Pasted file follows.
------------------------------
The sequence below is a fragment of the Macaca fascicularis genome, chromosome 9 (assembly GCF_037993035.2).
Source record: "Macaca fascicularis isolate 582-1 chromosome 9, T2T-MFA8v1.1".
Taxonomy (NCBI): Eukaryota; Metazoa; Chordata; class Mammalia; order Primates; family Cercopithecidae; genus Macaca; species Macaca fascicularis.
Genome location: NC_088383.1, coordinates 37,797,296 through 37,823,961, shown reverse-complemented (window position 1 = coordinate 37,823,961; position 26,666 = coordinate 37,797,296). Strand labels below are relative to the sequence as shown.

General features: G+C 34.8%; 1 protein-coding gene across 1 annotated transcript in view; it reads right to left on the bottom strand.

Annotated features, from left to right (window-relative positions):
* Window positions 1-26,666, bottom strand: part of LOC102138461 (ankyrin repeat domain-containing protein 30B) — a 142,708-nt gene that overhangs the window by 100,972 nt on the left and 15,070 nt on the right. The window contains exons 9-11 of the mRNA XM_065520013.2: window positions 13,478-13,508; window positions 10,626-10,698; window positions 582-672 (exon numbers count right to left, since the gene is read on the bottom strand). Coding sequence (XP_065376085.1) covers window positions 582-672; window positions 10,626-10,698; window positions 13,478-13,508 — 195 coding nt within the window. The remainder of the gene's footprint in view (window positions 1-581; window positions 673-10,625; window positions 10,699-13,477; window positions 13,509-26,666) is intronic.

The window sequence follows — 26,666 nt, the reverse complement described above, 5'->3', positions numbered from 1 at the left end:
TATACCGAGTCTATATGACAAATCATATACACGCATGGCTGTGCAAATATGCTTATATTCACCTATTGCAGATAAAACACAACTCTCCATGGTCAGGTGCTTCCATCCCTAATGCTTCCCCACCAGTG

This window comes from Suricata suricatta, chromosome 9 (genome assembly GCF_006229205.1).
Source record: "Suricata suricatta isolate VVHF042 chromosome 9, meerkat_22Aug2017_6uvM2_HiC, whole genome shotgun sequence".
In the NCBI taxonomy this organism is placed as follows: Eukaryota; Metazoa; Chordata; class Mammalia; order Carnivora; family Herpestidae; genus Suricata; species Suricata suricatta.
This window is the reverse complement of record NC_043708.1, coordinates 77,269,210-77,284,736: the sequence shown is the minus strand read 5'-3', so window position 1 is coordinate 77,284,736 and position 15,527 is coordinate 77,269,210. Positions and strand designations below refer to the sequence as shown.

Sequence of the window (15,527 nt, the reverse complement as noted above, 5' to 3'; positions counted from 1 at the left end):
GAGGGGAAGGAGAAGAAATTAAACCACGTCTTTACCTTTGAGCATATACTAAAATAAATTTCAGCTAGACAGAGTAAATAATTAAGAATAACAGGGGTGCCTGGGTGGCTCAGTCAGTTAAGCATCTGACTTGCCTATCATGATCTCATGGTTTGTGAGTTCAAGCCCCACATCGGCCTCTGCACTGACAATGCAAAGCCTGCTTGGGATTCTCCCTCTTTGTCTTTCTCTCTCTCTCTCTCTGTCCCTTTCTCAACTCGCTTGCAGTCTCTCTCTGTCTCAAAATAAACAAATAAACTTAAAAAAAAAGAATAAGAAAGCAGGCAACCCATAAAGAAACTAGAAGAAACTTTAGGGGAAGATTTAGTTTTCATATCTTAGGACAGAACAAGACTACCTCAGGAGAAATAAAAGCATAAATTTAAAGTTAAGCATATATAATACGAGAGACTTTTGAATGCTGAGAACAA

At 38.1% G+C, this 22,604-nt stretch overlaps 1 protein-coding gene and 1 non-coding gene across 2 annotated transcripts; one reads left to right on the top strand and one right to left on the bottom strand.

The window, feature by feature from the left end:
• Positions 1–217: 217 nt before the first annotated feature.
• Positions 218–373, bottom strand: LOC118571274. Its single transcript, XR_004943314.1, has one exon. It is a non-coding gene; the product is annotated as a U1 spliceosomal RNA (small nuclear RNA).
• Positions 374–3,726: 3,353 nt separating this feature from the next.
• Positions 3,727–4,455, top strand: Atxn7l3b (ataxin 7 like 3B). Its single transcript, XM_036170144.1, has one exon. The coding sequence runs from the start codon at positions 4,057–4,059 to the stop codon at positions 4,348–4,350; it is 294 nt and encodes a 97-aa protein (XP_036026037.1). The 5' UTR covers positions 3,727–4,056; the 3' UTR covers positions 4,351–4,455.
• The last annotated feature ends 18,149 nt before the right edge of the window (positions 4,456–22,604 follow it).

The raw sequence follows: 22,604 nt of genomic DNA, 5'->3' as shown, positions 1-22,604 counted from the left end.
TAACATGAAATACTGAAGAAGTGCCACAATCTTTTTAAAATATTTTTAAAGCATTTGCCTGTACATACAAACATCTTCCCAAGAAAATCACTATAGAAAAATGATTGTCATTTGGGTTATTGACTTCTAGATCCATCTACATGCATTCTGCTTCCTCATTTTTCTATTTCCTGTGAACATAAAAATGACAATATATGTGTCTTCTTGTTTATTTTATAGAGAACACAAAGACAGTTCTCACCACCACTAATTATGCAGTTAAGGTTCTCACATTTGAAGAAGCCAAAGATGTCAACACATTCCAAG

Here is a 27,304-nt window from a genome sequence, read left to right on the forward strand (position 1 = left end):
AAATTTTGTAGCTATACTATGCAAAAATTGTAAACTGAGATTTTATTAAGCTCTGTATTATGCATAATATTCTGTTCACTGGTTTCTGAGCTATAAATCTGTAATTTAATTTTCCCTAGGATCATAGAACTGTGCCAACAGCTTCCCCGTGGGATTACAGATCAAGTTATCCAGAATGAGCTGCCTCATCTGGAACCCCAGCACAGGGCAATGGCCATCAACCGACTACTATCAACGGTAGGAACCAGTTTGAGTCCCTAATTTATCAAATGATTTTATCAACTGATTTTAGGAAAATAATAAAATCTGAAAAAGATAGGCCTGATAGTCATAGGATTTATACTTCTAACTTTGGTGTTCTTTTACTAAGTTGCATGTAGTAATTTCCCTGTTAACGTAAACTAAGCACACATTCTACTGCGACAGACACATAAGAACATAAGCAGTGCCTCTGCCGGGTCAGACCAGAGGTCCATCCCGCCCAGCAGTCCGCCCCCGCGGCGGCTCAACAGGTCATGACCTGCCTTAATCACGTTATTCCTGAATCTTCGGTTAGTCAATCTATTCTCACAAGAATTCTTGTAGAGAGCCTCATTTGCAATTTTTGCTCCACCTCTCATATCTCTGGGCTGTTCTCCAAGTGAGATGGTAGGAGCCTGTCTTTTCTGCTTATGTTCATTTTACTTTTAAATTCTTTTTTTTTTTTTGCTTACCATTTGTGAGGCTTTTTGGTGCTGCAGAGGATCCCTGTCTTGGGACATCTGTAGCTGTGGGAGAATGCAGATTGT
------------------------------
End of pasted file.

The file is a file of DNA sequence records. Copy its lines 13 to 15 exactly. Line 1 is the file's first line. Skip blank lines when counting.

This window is the reverse complement of record NC_043708.1, coordinates 77,269,210-77,284,736: the sequence shown is the minus strand read 5'-3', so window position 1 is coordinate 77,284,736 and position 15,527 is coordinate 77,269,210. Positions and strand designations below refer to the sequence as shown.

Sequence of the window (15,527 nt, the reverse complement as noted above, 5' to 3'; positions counted from 1 at the left end):
GAGGGGAAGGAGAAGAAATTAAACCACGTCTTTACCTTTGAGCATATACTAAAATAAATTTCAGCTAGACAGAGTAAATAATTAAGAATAACAGGGGTGCCTGGGTGGCTCAGTCAGTTAAGCATCTGACTTGCCTATCATGATCTCATGGTTTGTGAGTTCAAGCCCCACATCGGCCTCTGCACTGACAATGCAAAGCCTGCTTGGGATTCTCCCTCTTTGTCTTTCTCTCTCTCTCTCTCTGTCCCTTTCTCAACTCGCTTGCAGTCTCTCTCTGTCTCAAAATAAACAAATAAACTTAAAAAAAAAGAATAAGAAAGCAGGCAACCCATAAAGAAACTAGAAGAAACTTTAGGGGAAGATTTAGTTTTCATATCTTAGGACAGAACAAGACTACCTCAGGAGAAATAAAAGCATAAATTTAAAGTTAAGCATATATAATACGAGAGACTTTTGAATGCTGAGAACAA